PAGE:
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Shahzad Qureshi

For the record
Shahzad Qureshi
AMI — Iqra University
Information Technology
Clustering strategy for software industry
The importance of programming languages

By Syed M. Aslam
Jun 05 - Jun 11, 2000

Shahzad Qureshi completed his Bachelor of Science (BS) in Textile Engineering from Philadelphia College of Textiles and Science in 1996. His practical experience in the chosen profession includes working for the now defunct Swiss pre-inspection company, SGS, to ensure the quality of the textile export orders. He has also operated a private consultancy to provide quality systems designing for various apparel manufacturers. At present Shahzad runs a Calcium Carbide manufacturing plant near Port Qasim. He is also a visiting faculty member of Textile Institute of Pakistan, Karachi, one of only two such institutes in the country, the other in Faisalabad. Shahzad is in the process of establishing the firstever industry-based Pakistani portal in Textiles, textileconnexion.com, which is expected to be on line by middle of this month.

PAGE: You are a textile engineer by profession but have made business and teaching your work why?

Shahzad: My plant is an extension of my family business which I have to look after. However, Textile still remains my major passion and my involvement with textile-related teaching at Textile Institute of Pakistan, Karachi as well as establishing a textile-based portal in the country are more than ample proof of this passion.

PAGE: Being a Textile Engineer what you feel is missing from Pakistani textile industry?

Shahzad: It hurts me to see that Pakistani textile industry still seem obsessed with the production of low count yarn and stress on manufacture of cotton based fabrics. There are almost no attempt to produce value-added textile made-ups worsened by an overall lack of diversification. The lack of professionally qualified workers and elementary educated and skilled work force have also taken its toll on the textile industry. The bulk of our cotton and related exports is made up of these cheap products instead of a much better priced products which the much needed value-addition can earn for the country. Cotton and cotton-textile related items make up 60-65 per cent of our total export earnings and yet no efforts have been made to improve the quality of our yarn and cotton-textiles over the years.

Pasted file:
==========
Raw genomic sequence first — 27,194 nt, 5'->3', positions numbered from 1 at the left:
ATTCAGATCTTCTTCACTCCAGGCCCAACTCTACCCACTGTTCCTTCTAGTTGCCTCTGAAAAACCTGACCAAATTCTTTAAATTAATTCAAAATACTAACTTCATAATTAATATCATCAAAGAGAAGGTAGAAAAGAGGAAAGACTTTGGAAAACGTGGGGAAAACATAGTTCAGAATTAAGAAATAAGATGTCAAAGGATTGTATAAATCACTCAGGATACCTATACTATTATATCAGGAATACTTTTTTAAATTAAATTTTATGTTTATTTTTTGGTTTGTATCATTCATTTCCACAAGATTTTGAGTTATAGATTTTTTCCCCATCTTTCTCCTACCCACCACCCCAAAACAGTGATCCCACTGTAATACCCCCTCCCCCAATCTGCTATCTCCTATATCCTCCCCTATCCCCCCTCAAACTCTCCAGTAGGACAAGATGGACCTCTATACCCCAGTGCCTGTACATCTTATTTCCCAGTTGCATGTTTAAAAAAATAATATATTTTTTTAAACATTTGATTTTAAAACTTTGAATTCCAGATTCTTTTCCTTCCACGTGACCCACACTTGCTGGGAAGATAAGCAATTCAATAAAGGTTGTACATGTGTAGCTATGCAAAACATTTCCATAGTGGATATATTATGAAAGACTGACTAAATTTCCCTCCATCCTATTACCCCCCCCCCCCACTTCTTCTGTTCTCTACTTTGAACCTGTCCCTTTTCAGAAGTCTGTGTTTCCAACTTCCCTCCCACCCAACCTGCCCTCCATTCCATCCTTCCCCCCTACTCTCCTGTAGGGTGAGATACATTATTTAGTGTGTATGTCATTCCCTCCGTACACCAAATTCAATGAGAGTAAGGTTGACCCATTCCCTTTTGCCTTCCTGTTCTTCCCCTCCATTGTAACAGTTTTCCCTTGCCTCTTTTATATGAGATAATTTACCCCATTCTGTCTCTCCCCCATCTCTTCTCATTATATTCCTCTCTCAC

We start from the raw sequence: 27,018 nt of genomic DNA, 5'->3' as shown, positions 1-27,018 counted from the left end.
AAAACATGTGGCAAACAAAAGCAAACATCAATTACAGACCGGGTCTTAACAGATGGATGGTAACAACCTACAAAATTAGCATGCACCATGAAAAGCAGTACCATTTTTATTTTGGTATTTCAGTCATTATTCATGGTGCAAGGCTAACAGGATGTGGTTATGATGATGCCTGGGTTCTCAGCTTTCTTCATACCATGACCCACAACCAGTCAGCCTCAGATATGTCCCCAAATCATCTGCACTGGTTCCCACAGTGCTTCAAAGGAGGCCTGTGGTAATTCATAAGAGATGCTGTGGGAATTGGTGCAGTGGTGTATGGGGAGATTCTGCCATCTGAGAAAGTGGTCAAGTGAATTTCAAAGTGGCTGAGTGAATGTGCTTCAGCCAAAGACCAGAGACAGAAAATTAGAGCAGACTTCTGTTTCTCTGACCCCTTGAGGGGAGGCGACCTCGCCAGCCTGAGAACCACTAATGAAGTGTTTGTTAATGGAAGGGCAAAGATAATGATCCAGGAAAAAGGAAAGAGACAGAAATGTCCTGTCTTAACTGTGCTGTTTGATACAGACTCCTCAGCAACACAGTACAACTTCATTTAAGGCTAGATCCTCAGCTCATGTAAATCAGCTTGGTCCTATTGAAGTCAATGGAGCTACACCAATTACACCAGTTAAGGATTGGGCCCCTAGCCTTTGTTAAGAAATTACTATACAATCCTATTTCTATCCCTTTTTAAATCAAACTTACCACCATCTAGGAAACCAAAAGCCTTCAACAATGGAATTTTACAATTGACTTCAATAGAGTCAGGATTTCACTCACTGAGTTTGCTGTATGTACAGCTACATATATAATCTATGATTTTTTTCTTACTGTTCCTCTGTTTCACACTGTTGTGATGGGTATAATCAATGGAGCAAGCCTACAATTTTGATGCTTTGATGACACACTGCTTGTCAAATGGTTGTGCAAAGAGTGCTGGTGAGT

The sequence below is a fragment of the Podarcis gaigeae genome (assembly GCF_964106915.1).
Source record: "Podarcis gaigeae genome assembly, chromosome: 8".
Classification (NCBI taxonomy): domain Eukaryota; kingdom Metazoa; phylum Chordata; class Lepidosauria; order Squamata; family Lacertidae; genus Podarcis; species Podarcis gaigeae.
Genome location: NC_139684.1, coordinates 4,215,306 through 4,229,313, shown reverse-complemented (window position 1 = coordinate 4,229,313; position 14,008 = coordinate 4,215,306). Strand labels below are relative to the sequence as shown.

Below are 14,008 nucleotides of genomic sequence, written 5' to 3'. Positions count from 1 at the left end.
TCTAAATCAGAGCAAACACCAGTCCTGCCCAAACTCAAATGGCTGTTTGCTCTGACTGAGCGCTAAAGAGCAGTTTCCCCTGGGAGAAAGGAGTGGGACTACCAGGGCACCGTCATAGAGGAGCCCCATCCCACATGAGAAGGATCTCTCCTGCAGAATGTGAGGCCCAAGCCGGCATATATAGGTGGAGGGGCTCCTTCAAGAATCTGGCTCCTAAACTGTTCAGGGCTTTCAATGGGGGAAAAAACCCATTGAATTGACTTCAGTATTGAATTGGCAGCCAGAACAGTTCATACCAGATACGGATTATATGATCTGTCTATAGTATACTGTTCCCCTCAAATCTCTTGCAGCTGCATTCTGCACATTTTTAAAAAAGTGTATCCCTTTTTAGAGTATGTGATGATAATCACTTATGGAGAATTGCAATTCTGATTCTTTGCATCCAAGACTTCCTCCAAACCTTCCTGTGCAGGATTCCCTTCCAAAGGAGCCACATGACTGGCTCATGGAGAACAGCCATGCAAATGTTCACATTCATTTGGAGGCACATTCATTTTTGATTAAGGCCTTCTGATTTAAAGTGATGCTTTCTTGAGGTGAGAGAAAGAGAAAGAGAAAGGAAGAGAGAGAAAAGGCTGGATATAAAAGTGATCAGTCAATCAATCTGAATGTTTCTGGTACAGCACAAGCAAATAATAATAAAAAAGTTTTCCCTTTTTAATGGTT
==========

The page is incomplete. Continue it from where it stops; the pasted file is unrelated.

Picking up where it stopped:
PAGE: What could be done to improve the situation?

Shahzad: The stress to export cheap cotton and related products should be replaced by an emphasis to diversify these products. The emphasis should be shifted to cotton-synthetic fabrics aimed at value-addition to fetch much better prices of our textiles in the international markets. There should be a proper mix of cotton and synthetic fibre to achieve the much desired value-addition. Though the Pakistani textile industry is already moving in that direction the process at present is very slow and has to be accelerated.

PAGE: What's needed to be done to accelerate this process?

Shahzad: It is imperative to extend the quality of our textile education. The majority of manpower at all levels in the textile industry, particularly the high and middle management and technical staff, at present is basically experienced-based. It is ironic that a country like Pakistan, whose cotton and cotton-textile industry employs a huge 35 per cent of the total national labour force, reels from an acute shortage of professional textile engineers and skilled textile workers. The Textile Institute of Pakistan where I teach produces an average of 50 graduates in all each year in one of three degrees — BSc in Textile Sciences, BSc in Textile Management, and BSc in Textile Design Technology — which is just not enough to meet the demand. We need to produce at least 10-times more graduates every year to meet the demand. The situation for labour force is no better — the lack of skilled labour makes it impossible for the unskilled work force to realise the ultimate impact the product he is making at a later stage which only comes from, and could only be expected, from an educated work force. Most of all, there is a need for a cultural change in the industry.

PAGE: Cultural change?

Shahzad: The biggest cultural change in the textile industry is that it should start taking risks. The industry as a whole has stopped taking risks years ago. The willingness to take risks to experiment with new products, adapting new concepts, synthetic mix. The industry has to do away with stress on making easy money by exporting cheap quality cotton and low-priced products. It is still not too late to induct latest technology and produce quality textile professionals to produce high-priced value-added cotton textile products. A country with such an awesome dependence on cotton could not remain indifferent to diversification and value-addition in cotton and textiles. Besides the change in the mental attitude on the part of the textile industry and its eagerness to experiment to take risks in product development the textile export base would never be expanded.